Dogs, like many other animals, like to mark their territory. In the same way, a dog would rub on a new toy or bed. Rolling in the grass can be their way of letting other dogs know they were there. Likewise, dogs often rub against people to leave a trace of their scent and mark the individual as a pack member.
Alleviating a Bad Itch
Grass is mildly abrasive. When we walk on grass with bare feet, it can tickle, itch, or feel a bit prickly. In a way, individual blades of grass can function like bristles on a brush. Rolling around in the grass can help to loosen up the dirt stuck on the coat. It can also help dogs groom difficult to reach areas.
Dogs with itchy skin may love rolling in the grass to get that perfect scratch. However, rolling combined with extreme scratching can be an indication of an underlying health issue. This can include allergies or external parasites such as fleas. A vet visit can help identify the underlying cause of excessive itching. As always, ensure that your dog is on flea and tick prevention.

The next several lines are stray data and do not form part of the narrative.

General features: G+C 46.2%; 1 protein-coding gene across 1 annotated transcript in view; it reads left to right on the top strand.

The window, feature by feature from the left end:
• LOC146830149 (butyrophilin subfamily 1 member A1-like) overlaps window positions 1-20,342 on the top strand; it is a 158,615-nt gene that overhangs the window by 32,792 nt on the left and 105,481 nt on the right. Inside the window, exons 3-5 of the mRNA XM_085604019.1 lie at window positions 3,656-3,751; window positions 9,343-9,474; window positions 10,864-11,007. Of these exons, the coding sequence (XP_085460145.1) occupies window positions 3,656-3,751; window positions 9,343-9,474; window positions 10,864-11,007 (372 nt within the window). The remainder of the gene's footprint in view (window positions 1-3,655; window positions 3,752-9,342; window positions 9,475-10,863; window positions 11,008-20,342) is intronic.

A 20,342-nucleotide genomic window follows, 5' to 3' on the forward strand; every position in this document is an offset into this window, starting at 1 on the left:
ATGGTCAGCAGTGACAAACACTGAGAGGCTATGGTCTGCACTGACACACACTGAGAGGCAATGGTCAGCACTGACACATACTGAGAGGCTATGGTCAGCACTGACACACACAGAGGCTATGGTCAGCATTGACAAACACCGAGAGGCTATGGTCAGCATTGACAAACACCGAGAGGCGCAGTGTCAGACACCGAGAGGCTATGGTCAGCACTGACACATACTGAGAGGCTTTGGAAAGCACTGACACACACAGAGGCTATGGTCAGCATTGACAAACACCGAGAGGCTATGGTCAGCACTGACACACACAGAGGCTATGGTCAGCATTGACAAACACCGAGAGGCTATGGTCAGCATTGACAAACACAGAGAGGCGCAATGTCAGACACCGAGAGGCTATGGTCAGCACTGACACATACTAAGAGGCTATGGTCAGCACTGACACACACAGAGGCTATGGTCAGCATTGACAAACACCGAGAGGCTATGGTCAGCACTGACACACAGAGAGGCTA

A constant need to roll in the grass can be a sign of an obsessive-compulsive disorder. If every single walk or play outside involves copious rolling in the grass, this can become problematic for you and your dog.
Keep an eye open for things that excite your dog’s nose and call them back before they roll in ecstasy. Keeping them engaged with fun games and rewards can help them forget the stinky fun elsewhere. This will help limit the number of baths required and positively change your dog’s skin.
It Feels Good
Soft grass may just feel good to your dog. Many dogs are happy and relaxed as they roll in the grass. Watch as your dog rolls in the grass. Is it intensely or leisurely? Their level of relaxation should clue you in.
Show Their Personality
As some humans are exuberant and boisterous in nature, dogs can be too. As a result, dogs may be seeking excessive sensory stimulation as a means of expressing themselves.
Is It Dangerous For My Dog to Roll Around in Grass?